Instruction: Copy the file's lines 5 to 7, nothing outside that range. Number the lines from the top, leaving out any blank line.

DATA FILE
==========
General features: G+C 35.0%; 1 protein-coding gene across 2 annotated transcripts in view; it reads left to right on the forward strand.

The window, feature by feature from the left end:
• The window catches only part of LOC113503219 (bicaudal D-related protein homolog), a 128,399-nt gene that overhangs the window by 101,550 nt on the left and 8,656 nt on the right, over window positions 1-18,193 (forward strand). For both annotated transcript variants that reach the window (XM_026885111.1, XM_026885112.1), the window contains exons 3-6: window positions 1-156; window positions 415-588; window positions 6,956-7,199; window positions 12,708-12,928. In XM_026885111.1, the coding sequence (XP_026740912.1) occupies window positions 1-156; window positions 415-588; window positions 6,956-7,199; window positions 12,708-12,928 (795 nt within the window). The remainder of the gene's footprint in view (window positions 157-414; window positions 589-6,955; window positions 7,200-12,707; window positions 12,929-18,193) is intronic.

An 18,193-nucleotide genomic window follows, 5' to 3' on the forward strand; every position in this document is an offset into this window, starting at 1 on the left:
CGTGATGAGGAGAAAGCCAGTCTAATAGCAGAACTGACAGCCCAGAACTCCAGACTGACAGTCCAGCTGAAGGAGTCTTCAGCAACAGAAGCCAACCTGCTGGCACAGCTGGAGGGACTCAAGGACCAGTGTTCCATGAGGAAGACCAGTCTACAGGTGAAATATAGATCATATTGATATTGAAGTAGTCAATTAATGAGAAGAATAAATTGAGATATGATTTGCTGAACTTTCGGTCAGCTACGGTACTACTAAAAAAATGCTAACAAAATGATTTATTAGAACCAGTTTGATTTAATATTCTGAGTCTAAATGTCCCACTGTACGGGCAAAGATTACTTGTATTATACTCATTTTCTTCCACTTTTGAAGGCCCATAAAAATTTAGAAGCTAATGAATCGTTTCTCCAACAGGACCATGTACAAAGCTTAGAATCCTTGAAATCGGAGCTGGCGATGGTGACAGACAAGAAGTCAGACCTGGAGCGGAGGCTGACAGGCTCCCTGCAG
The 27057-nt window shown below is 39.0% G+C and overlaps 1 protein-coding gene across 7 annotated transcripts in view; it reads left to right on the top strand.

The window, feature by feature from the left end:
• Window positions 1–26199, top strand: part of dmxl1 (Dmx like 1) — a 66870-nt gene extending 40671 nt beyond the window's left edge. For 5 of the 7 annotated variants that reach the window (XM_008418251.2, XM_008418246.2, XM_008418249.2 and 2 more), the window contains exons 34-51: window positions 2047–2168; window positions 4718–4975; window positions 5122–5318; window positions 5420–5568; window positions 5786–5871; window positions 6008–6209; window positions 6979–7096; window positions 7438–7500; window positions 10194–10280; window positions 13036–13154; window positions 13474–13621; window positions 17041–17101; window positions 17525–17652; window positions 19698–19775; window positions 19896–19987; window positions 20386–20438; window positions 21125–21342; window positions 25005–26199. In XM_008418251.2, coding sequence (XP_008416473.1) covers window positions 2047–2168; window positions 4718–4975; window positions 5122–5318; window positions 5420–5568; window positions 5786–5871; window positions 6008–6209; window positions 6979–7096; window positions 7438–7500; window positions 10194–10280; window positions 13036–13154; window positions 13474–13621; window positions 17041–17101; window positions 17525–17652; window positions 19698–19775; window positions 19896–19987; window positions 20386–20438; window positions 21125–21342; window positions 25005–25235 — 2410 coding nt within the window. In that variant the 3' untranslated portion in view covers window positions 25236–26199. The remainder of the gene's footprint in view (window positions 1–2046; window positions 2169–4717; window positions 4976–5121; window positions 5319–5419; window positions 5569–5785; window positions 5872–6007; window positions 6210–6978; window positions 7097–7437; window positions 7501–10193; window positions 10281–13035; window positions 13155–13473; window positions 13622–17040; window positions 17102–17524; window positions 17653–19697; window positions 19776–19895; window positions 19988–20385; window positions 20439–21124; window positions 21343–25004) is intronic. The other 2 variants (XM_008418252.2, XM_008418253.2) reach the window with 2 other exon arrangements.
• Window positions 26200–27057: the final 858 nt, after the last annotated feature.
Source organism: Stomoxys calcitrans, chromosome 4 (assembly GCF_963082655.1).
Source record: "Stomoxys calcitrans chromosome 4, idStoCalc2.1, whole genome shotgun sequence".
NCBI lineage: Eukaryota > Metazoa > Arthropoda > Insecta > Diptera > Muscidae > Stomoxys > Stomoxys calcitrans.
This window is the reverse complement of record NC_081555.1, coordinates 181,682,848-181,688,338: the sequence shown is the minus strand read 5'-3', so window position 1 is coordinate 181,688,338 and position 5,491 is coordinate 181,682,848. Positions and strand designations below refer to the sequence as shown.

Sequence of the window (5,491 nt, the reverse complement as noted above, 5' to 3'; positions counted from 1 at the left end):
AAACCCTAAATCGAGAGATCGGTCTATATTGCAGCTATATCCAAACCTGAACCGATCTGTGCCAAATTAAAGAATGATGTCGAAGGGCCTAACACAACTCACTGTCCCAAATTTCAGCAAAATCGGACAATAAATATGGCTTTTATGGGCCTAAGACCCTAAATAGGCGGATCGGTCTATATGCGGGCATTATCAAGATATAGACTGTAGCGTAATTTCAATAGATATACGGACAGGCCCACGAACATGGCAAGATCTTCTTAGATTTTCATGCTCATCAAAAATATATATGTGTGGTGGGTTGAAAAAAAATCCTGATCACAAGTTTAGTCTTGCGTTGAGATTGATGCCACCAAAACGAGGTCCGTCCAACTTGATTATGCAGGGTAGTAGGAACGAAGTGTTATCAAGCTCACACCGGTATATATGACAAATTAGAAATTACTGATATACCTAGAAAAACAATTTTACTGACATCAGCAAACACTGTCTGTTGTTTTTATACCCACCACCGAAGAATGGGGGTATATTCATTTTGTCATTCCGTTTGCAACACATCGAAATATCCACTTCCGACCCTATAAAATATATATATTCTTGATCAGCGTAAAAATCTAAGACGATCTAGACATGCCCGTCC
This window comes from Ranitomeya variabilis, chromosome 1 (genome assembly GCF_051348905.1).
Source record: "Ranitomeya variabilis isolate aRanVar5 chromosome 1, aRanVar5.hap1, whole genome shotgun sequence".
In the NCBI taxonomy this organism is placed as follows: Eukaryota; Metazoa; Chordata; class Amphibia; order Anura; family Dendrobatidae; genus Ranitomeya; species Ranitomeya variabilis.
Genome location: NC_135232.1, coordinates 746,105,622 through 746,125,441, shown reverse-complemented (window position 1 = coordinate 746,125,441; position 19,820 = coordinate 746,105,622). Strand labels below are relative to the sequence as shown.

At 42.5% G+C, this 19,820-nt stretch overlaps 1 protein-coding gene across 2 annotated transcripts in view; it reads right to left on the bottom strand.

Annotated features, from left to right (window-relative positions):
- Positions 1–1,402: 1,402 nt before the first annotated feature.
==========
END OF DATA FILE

CGTGATGAGGAGAAAGCCAGTCTAATAGCAGAACTGACAGCCCAGAACTCCAGACTGACAGTCCAGCTGAAGGAGTCTTCAGCAACAGAAGCCAACCTGCTGGCACAGCTGGAGGGACTCAAGGACCAGTGTTCCATGAGGAAGACCAGTCTACAGGTGAAATATAGATCATATTGATATTGAAGTAGTCAATTAATGAGAAGAATAAATTGAGATATGATTTGCTGAACTTTCGGTCAGCTACGGTACTACTAAAAAAATGCTAACAAAATGATTTATTAGAACCAGTTTGATTTAATATTCTGAGTCTAAATGTCCCACTGTACGGGCAAAGATTACTTGTATTATACTCATTTTCTTCCACTTTTGAAGGCCCATAAAAATTTAGAAGCTAATGAATCGTTTCTCCAACAGGACCATGTACAAAGCTTAGAATCCTTGAAATCGGAGCTGGCGATGGTGACAGACAAGAAGTCAGACCTGGAGCGGAGGCTGACAGGCTCCCTGCAG
The 27057-nt window shown below is 39.0% G+C and overlaps 1 protein-coding gene across 7 annotated transcripts in view; it reads left to right on the top strand.

The window, feature by feature from the left end: